Ming Campbell spoke, but IIRC, Paddy Ashdown often spoke in foreign affairs debates as the Lib Dem lead as a function of the fact that the Lib Dems aren't the official opposition, so the etiquette doesn't apply in quite the same way (AIUI). Cameron may have headed off to Davos (for the World Economic Forum), but he was at the debate.
 
#55
Archimedes said:
Hang on a mo - Cameron was there: unless the Guardian and Times reporters (amongst others) were making things up (or Cameron has a convincing double):

Tony Blair has rejected a call for an October pull-out of UK troops from Iraq - but ducked discussing the issue with MPs at a Commons debate on the conflict.

In a deliberate breach of parliamentary etiquette, the leaders of the Conservative and Liberal Democrat parties appeared in the chamber - despite Mr Blair's decision to attend a CBI conference of business leaders in London instead.
Grauniad story and Times story. Also see Torygraph report

Parliamentary etiquette (as the story suggests) holds that if the PM isn't there, the leader of the opposition doesn't turn up either. This is why when Prescott entertains the masses at PMQs he is faced by someone else - usually William Hague.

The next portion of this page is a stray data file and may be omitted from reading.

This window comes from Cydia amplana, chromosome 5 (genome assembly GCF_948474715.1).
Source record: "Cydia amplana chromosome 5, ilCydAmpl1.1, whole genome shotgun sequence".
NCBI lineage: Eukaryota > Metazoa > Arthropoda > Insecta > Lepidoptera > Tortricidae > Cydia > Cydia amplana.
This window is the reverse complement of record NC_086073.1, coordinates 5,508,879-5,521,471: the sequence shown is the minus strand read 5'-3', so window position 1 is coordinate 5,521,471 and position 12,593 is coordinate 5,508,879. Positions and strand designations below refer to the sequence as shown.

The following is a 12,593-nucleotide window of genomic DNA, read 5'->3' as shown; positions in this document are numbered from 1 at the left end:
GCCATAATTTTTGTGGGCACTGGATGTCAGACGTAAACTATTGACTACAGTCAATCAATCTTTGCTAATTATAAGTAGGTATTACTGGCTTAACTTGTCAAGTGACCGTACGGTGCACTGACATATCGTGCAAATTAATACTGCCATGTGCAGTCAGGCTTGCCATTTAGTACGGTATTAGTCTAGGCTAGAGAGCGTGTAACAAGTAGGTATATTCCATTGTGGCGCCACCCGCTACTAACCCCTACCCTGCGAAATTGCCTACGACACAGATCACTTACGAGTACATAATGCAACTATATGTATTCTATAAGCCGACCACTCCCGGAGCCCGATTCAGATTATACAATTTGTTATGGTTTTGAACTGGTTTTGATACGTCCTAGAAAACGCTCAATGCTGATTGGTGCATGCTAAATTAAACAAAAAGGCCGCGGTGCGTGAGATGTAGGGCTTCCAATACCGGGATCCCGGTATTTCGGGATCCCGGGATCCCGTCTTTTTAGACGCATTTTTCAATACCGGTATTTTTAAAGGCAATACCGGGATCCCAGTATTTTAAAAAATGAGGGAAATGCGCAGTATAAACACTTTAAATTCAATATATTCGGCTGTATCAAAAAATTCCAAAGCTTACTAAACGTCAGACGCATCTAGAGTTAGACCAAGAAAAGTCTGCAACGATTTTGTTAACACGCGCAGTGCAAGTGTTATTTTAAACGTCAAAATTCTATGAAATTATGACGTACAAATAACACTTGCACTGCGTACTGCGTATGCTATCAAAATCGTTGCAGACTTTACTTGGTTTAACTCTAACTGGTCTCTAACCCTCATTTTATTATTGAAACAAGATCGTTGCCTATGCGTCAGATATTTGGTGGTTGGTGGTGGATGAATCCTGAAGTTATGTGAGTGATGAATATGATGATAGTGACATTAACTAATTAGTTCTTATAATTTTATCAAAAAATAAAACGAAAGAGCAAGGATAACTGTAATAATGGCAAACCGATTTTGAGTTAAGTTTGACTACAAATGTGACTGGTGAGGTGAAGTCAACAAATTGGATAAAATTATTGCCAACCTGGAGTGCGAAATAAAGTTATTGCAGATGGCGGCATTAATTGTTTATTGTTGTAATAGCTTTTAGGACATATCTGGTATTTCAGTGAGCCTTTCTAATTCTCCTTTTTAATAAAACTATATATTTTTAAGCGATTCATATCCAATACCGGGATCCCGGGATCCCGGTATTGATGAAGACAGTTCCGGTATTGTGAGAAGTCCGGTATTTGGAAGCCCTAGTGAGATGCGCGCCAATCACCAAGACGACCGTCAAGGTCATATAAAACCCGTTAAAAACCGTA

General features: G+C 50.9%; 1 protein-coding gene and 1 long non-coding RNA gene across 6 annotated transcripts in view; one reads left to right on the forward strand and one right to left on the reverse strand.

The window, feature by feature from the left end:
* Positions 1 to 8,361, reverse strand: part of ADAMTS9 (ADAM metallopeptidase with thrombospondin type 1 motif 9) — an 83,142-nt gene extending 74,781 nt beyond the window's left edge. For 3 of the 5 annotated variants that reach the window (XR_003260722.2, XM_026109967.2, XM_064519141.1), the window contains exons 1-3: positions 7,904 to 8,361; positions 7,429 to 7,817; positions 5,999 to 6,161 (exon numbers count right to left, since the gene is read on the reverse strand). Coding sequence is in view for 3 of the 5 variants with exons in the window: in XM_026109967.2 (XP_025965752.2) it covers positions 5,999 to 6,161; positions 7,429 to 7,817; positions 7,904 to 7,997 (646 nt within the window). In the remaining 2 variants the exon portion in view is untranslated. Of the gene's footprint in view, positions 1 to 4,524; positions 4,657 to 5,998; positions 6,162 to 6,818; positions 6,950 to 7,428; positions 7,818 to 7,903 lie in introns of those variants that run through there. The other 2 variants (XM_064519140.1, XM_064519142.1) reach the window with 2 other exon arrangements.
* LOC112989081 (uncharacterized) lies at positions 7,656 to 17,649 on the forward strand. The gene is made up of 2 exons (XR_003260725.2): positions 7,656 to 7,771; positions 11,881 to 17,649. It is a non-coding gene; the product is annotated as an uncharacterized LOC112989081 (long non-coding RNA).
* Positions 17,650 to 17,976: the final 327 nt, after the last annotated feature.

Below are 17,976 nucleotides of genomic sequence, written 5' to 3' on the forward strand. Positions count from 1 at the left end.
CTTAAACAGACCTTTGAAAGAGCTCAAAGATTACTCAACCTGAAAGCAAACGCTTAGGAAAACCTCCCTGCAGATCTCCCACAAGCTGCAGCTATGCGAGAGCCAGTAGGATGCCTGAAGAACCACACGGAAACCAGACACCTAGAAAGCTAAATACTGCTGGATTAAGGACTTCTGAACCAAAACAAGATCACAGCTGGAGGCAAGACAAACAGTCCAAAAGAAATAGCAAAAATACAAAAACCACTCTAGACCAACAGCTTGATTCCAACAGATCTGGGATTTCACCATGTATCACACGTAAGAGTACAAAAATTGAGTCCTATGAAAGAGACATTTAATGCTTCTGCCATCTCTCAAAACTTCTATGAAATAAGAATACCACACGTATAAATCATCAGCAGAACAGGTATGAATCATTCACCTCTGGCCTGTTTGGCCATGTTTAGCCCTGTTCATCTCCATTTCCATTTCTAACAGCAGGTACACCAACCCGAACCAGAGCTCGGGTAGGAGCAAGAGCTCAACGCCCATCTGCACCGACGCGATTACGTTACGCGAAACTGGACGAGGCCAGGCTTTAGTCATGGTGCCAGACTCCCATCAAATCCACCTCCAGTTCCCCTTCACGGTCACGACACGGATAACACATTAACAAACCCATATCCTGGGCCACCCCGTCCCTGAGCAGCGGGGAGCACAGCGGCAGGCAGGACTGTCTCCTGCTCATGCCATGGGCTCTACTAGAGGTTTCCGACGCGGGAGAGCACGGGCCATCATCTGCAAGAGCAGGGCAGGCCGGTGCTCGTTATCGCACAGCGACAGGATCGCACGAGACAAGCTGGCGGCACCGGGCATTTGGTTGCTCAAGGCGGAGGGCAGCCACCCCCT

Since Margaret Caravan was leading for the government, Hague was - according to etiquette - the one to respond for the opposition, which he did.

Ming Campbell spoke, but IIRC, Paddy Ashdown often spoke in foreign affairs debates as the Lib Dem lead as a function of the fact that the Lib Dems aren't the official opposition, so the etiquette doesn't apply in quite the same way (AIUI). Cameron may have headed off to Davos (for the World Economic Forum), but he was at the debate.
True, but I think it would have been a good idea if he had spoken as it would have further highlighted Bliar's absence and shown the importance of the debate.
 
#56
Gordon Brown, moral coward and c**p Chancellor?

As our debts pile up, it's too late for Brown to get out in time

By Jeff Randall
Last Updated: 12:01am GMT 26/01/2007

A culture of bullying and harassment is driving staff out of Gordon Brown's Treasury, according to a report by the aptly named consultancy, Talent Drain. As disaffected civil servants emerge from the Chancellor's dungeons, blinking in the Whitehall light, they'll discover an unfortunate truth. For millions of hard-working people, it's just as bad out here as it is inside Gordon's grotto.

Of those quitting the Treasury, nearly one third cited "low morale". Hey, welcome to Brown's world. Come walk a mile in our shoes. The Chancellor has been bullying and harassing decent taxpayers for 10 years. While you Treasury chaps have been helping Mr Brown churn out new rules, regulations, red tape, benefits, handouts and subsidies, with Stakhanovite efficiency, the rest of us have been toiling to make sense of it all and pay for his budgetary incontinence.

The survey reveals that two thirds of Treasury staff quit within two years of joining. Millions of other over-burdened souls would dearly love to leave behind the Clunking Fist so easily.